The Hellion – Harriet Young – book review

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The Hellion is a fictionalised but well-researched adaptation of the Pendle Witch Trials on 1612, brought to life by Cheshire author Harriet Young.

The Chester-based writer has gathered over 40,000 Instagram followers on her account @thesenovelthoughts, which she set up the day she first put pen to paper for The Hellion – four years ago.

Harriet – aged 32 – has always been interested in the macabre, but was hooked by the story of the Pendle Witch Trials when she heard about the events 400th anniversary in 2012. Since that day, Harriet has deep dived into archives, visited Pendle Hill, and brought those executed in the trials to life in her debut novel.

The blurb for The Hellion – which was released on April 15 – reads: “Whalley, 1537: On a day like any other, a devastating fire changes the lives of two young girls. What happens next triggers a series of events leading inexplicably to the cells of Lancaster Gaol.

“Lancashire, 1612: The most notorious witchcraft trials in England are taking place. Among the accused, three generations of the same family. A family rooted in Pendle, tied to the infamous Malkin Towers and always followed by a whisper of evil. A family destroyed by the evidence given by a nine year old girl.”

I’ve previously read The Familiars, which was also a fictionalised account of the historic witchtrials, and I was really pleased that, whilst inspired by the same events, they told two totally different stories.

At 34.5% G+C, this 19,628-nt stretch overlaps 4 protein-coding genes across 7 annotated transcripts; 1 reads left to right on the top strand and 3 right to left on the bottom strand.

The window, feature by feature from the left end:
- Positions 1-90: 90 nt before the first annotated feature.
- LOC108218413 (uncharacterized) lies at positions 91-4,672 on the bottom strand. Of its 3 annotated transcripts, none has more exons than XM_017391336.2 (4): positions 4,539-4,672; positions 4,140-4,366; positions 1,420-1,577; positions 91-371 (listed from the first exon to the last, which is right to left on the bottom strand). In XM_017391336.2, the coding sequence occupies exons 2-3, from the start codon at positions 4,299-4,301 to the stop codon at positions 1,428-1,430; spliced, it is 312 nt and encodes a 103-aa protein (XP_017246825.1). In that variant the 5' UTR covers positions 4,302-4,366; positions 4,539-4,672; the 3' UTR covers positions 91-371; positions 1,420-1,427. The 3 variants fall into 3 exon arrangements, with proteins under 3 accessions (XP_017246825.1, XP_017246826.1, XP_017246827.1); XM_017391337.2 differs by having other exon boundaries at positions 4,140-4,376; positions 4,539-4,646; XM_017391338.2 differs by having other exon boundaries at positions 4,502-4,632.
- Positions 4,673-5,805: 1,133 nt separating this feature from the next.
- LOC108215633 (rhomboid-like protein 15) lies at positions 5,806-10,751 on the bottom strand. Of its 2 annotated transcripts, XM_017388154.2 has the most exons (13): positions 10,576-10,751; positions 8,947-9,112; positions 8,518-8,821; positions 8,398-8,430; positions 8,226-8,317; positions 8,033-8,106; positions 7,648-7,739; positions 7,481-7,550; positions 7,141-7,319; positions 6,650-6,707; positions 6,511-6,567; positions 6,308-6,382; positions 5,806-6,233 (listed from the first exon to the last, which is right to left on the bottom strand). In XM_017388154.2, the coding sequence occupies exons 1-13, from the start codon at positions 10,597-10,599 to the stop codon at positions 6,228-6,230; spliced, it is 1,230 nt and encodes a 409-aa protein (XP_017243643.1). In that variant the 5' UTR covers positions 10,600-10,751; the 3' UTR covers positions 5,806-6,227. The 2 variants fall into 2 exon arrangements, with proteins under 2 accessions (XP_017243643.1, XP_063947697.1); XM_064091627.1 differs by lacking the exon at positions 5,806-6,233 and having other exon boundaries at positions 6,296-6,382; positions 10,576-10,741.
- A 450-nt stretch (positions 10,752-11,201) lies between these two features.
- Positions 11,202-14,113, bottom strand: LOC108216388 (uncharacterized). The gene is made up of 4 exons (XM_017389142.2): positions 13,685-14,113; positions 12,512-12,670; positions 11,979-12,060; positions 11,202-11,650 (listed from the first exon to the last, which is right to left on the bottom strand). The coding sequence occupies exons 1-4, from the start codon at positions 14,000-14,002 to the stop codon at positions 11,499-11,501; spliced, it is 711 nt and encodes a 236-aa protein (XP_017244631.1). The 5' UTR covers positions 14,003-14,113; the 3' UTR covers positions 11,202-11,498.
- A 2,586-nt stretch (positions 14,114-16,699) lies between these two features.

The Hellion was incredibly well researched, with facts laced between Harriet’s vivid reimagination of the events that unfolded. The book explores the power of the butterfly effect, and how one moment or event can dramatically change the course of history.

We are first introduced to young Elizabeth and Anne, in the early 1500s, and we follow their journey into motherhood and grandmotherhood, with the story focusing strongly on the Southern/Device family. We learn of their skills and how they became to be so reknowned – and eventually, how three generations of wise women were executed for their ‘crimes’.

The Hellion is packed with emotion, betrayal and drama – particularly for young Alizon Device, who feels conflicted about witchcraft, and finds her family life difficult. Following a heated run in with a pedlar, she finds herself and her family implicated in a web of witchcraft accusations – her nine-year-old sister the key witness to the trial.

Not only does The Hellion tell a griping historical account of the lead up to the trial, it also goes to show just how independent women were treated in society at the time, despite just wanting to gain financial independence. These women were feared and ridiculed, but incredibly intelligent – but their skills ultimately led them to the gallows.

The trial itself, and the execution, were only a small portion of the book, but Harriet’s afterword goes on to explain why she wrote the book as she did. The eerie novel beautifully brings identity and voices to the accused, and raises awareness of the horrific event which saw 10 of the 12 accused hung.


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